Phil Willon is an assistant editor based in the Sacramento bureau of the Los Angeles Times and guides coverage of California politics and assists with state capital coverage. He previously covered Gov. Gavin Newsom, the 2018 governor’s race and the 2016 U.S. Senate race. Before heading north, Willon covered Los Angeles Mayor Antonio Villaraigosa and roamed Southern California’s mountains and deserts as the newsroom’s state correspondent in the Inland Empire. Prior to joining The Times, Willon served as the Washington, D.C., correspondent for the Tampa Tribune. At the Tribune, Willon also covered Florida Gov. Lawton Chiles, Hurricane Andrew and the investigation leading to the arrest of serial killer Danny Rolling. He began his newspaper career as the Kent Island correspondent for the Capital in Annapolis, Md. Willon grew up in Southern California and graduated from UC San Diego.
Latest From This Author
U.S. Sen. Dianne Feinstein (D-Calif.) has been recuperating in San Francisco, creating problems in Washington.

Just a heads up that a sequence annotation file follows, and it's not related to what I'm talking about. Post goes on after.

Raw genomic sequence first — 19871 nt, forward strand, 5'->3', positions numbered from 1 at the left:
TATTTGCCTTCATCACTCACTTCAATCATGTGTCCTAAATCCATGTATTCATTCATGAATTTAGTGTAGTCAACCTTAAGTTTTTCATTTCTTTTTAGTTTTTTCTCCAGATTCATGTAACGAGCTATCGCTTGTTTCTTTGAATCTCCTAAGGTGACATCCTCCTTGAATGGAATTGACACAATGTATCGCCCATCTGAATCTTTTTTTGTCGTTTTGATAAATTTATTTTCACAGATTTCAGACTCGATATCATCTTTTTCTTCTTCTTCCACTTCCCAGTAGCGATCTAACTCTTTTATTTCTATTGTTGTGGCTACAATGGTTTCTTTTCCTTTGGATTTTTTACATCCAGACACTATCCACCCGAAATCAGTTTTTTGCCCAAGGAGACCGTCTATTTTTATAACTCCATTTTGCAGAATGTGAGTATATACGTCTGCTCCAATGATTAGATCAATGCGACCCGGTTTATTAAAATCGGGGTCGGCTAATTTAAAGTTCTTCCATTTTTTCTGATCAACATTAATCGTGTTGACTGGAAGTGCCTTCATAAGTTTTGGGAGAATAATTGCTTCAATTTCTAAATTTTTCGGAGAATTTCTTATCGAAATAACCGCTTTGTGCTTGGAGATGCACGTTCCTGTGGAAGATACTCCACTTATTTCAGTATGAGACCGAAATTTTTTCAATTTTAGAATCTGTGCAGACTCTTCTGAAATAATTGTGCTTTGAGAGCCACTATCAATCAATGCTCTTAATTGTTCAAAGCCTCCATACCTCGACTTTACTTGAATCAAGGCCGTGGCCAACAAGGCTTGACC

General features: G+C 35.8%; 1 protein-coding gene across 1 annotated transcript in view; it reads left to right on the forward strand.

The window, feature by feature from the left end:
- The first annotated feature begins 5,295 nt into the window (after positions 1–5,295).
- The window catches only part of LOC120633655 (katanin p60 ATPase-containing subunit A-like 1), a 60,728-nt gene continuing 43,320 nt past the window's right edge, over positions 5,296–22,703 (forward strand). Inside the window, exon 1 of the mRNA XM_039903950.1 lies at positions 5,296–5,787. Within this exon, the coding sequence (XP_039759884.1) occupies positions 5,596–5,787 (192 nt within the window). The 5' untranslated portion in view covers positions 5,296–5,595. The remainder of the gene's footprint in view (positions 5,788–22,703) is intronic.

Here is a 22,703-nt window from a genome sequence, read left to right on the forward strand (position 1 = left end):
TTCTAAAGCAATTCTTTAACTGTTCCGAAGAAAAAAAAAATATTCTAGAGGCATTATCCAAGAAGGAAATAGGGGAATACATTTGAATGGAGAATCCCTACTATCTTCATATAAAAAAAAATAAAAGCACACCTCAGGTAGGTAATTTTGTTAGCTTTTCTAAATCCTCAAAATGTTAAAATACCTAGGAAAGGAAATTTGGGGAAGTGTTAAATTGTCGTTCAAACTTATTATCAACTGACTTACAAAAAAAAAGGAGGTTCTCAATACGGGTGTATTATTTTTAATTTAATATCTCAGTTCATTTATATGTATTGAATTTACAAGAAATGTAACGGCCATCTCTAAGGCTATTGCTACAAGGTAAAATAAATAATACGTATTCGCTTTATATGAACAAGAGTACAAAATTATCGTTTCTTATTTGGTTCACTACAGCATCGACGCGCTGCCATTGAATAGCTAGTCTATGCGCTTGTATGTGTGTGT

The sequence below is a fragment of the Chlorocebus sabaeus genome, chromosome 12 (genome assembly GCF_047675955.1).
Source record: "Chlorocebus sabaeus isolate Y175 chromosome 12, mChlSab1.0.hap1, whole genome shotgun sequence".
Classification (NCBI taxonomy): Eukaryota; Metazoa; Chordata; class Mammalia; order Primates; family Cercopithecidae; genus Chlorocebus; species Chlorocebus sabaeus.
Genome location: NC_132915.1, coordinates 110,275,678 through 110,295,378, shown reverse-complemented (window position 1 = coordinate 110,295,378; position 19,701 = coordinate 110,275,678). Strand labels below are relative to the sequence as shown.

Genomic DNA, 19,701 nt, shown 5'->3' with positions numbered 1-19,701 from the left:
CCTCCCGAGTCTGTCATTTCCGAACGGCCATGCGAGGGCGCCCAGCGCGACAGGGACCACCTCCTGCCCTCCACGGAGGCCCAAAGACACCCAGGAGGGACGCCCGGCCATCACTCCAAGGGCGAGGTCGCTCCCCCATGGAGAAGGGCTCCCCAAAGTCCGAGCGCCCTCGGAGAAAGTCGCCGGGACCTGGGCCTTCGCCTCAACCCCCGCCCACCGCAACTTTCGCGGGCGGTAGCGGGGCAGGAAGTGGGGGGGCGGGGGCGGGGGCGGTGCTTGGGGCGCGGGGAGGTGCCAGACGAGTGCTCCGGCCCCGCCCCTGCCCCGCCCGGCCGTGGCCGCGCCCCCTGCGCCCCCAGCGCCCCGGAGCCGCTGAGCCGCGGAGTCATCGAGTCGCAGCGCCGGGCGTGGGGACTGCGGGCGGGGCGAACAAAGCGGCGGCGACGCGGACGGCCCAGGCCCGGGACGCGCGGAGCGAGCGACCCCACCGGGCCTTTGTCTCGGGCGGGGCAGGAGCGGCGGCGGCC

According to police, the bicyclist was riding westbound on Spring Street and went around the railway crossing arms near the tracks when he was struck by the train.
A French bulldog was stolen while on a walk with its owner in the Pico-Robertson neighborhood of Los Angeles.
The body of Jeffrey Morton, a missing hiker in Orange County, was found near Carbon Canyon Regional Park
Un vistazo a las nuevas leyes de California sobre aborto, sanidad, justicia penal, trabajadores y empleados, salario mínimo, derechos civiles, control de armas y otras cuestiones que afectan a tu vida diaria.
A look at California’s new laws on abortion, healthcare, criminal justice, workers and employees, minimum wage, civil rights, gun control and other issues that affect your daily life.
Dianne Feinstein’s U.S. Senate seat will be on the ballot in 2024. Who are the contenders?
Ante la posibilidad de una recesión, California calcula un déficit de 25.000 millones de dólares el próximo año
Con una posible recesión en ciernes, California se enfrenta a un déficit estimado en 25.000 millones de dólares. Un menor gasto en transporte, vivienda y educación podría ayudar a cerrar la brecha.
With a potential recession looming, California faces an estimated $25-billion deficit. Lower spending on transportation, housing and education could help close the gap.
Two of the three now leading by the widest margins spent the least, while the measures that attracted the most money are on their way to finishing at or near the bottom of the heap.